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by Mike Laur
October 21, 2015
We've been through this many times before. Grocery stores want to sell full-strength beer, wine and spirits, 'cuz it means profits to them. Craft beverage producers and liquor store owners in Colorado don't want to change the current laws, 'cuz it will hurt their business and their customers. Hey, that's US!

The future of craft may be at stake.

We wrote a story about the issue in 2009. Here'e Part One...

And here's Part Two about why this is a Bad Idea.

It's been voted down every time for a barrel full of good reasons, but the out-of-state grocery corporations think they know what's best for Colorado consumers. Last time this came up, Safeway wrote the law proposed by Larry Liston and Buffy McFadyen in the state house, and we wrote about it in 2010. This time it appears that Spaceway, King Stoopers and WallyWorld are ganging up, ready to pour millions into their one-sided campaign to make more money at the expense of Colorado local business.

Keep Colorado Local released this info today, which we are passing along to you. SUPPORT YOUR LOCAL BREWERS, VINTNERS, AND DISTILLERS!!!!

Independent Colorado Businesses Committed To Fighting Out-Of-State Corporations' Campaign To Sell Alcohol In Chain Stores

DENVER - Members of Keep Colorado Local on Wednesday said they are committed to fighting changes to Colorado's liquor laws, as out-of-state corporations announced plans to pad their profits at the expense of Colorado small businesses.

Kroger, Safeway and Walmart are teaming up to spend millions of dollars to change Colorado liquor laws, a move that would have dramatic, negative impacts on the state's 1,600+ mom-and-pop liquor stores and more than 400 independent craft brewers, distillers and vintners.

The Keep Colorado Local coalition includes trade groups, businesses and individuals representing independent liquor stores, craft breweries, wineries, distilleries and other local businesses from throughout the state. They have teamed up to oppose the sale of alcohol in chain stores in order to defend small businesses, preserve public safety, and protect Colorado's craft culture.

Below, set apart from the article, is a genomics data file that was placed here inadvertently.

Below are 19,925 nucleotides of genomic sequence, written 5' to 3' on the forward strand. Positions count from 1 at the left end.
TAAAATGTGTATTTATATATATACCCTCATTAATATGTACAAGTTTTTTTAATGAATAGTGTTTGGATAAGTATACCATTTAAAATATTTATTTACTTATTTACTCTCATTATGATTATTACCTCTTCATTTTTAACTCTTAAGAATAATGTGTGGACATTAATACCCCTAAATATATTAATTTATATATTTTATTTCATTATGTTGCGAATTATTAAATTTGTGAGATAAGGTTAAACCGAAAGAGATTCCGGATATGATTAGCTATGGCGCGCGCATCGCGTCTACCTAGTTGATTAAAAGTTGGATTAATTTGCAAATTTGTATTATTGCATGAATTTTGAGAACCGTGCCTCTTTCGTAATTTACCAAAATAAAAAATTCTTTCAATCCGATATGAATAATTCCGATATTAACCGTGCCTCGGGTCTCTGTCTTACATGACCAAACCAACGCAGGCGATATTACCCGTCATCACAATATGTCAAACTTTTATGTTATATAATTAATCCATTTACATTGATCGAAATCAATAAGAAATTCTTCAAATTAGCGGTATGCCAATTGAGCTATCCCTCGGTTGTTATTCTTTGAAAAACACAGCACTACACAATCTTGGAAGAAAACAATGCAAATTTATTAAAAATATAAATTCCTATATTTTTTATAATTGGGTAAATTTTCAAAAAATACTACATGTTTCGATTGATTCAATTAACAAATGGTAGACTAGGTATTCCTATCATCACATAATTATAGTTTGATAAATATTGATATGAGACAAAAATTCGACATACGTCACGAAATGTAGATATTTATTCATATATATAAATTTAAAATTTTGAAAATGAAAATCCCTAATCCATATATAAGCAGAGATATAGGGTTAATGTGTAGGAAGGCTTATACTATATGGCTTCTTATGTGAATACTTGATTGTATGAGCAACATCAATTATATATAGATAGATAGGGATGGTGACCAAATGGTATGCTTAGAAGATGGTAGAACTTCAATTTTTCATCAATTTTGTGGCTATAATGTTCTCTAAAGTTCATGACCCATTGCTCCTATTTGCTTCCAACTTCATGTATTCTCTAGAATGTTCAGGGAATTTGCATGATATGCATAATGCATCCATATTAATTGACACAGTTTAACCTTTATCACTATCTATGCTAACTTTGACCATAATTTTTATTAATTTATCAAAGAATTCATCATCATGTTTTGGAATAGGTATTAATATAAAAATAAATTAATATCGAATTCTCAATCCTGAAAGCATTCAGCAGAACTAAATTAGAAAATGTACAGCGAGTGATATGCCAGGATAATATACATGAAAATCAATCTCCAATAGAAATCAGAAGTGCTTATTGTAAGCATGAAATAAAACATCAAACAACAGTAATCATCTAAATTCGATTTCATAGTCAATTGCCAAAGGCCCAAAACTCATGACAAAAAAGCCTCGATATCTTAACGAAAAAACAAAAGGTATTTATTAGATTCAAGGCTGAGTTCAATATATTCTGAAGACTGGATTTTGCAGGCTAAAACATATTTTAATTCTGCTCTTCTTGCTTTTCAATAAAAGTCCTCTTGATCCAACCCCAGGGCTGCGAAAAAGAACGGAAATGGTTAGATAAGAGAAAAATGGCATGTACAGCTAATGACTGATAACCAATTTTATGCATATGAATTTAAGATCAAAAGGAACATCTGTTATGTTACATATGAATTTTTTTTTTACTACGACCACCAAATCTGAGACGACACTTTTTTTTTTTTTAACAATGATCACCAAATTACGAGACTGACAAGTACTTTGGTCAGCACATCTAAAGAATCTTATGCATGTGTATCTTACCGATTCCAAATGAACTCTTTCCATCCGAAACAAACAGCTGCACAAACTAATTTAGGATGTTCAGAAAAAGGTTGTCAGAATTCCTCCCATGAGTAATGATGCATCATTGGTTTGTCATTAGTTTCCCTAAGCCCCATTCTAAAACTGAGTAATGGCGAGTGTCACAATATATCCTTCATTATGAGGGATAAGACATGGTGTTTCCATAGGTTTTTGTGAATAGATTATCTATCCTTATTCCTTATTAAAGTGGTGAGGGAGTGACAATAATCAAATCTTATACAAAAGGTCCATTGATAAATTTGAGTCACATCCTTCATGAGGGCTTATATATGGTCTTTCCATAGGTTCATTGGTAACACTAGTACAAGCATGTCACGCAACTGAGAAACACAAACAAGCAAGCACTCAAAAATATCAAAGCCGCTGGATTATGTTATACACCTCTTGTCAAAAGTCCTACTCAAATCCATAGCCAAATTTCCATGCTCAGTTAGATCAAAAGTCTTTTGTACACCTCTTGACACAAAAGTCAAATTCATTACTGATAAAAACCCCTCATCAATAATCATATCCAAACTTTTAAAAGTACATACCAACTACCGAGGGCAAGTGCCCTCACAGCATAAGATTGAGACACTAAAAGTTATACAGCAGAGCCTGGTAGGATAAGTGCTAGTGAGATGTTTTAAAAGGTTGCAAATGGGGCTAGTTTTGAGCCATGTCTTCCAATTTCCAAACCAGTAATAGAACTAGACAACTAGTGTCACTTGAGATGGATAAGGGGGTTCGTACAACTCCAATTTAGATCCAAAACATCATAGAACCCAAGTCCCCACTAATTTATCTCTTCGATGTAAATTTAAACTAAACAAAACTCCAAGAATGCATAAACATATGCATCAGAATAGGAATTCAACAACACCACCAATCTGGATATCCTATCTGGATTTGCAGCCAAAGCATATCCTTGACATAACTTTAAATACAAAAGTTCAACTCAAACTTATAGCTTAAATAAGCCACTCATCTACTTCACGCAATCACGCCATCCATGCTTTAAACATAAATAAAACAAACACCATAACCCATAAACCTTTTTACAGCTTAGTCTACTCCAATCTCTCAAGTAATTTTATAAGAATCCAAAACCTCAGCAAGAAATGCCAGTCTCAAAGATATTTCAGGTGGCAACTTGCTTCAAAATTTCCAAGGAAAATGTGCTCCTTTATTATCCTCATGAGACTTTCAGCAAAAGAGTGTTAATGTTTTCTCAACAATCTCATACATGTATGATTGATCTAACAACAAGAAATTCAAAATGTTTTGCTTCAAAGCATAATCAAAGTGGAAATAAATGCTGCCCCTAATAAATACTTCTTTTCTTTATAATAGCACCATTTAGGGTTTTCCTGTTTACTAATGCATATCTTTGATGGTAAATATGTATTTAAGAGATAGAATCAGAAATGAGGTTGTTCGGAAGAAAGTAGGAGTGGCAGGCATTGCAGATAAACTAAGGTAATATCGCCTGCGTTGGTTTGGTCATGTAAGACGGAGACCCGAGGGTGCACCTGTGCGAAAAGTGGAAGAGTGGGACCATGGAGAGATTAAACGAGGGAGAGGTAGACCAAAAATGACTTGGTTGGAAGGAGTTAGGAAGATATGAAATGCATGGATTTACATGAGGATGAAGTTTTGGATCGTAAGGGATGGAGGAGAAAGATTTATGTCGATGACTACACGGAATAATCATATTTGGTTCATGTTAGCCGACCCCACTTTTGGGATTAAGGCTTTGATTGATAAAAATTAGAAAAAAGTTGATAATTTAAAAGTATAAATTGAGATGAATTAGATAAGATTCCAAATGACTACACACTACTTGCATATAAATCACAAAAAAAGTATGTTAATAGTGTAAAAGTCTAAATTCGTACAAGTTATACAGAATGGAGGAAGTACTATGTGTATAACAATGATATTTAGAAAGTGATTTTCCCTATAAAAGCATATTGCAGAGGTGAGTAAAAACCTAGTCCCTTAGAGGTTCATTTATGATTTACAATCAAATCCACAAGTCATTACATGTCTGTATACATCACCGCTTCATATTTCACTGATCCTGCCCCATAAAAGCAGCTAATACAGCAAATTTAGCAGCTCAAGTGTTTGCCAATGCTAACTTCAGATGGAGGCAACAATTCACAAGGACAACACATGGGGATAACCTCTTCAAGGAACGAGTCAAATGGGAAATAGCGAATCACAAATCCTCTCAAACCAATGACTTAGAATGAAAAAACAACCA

"The chain stores aren't satisfied by our state's leaders turning them down at every turn for the past two decades," said Carolyn Joy, owner of Joy's Wine and Spirits. Her father opened their family-owned businesses in Denver over 50 years ago. "Our state's liquor laws have helped to grow local economies and changing them would have a devastating impact on small businesses like mine, our employees and their families."

Out-of-state corporations have tried unsuccessfully to alter Colorado's liquor laws through legislation at the State Capitol six times since 2008.

A front group for out-of-state chain stores on Tuesday announced plans to pursue legislation or a ballot initiative that would change Colorado's current law to allow the sale of beer, wine and liquor at an estimated 1,500 grocery and convenience stores.

"Expanding sales for chain stores would nearly double the number of outlets selling alcohol and is a direct threat to small businesses like mine that are located in existing shopping centers," said Kim Schottleutner, owner of DTC Wine & Spirits in Greenwood Village, and president of the Colorado Licensed Beverage Association.

An economic study prepared the last time out-of-state chains pursued this idea determined such a change would force more than 700 local liquor stores to close within the first three years and result in the loss of 10,000 jobs and $240 million in revenue to local businesses in the first five years.

"Liquor law in Colorado encourages breweries to grow like nowhere else and have made us the envy of the rest of the country," said John Carlson, Executive Director of the Colorado Brewers Guild. "Craft brewers are able to get their beer on the shelves of local liquor stores quickly and easily because they have the cooler space and the staff of local stores are their friends and neighbors who are invested in the community's success. Colorado brewers enhance and grow the local economy."

Members of KCL said they are prepared to defend Colorado's culture and remain committed to protecting what's been built in our state.

This is a very important issue to Colorado. We'll keep reporting more about this - stay tuned.
Staff Pic
Grocers say it's about choice, but it's really about profit - selling more high-margin alcohol products in their stores. They say that they're being hurt by selling only 3.2% ABV products that nobody wants to buy. Question: If 3.2 is such a crappy product, then why do they devote so much expensive shelf space footage to products that don't sell?
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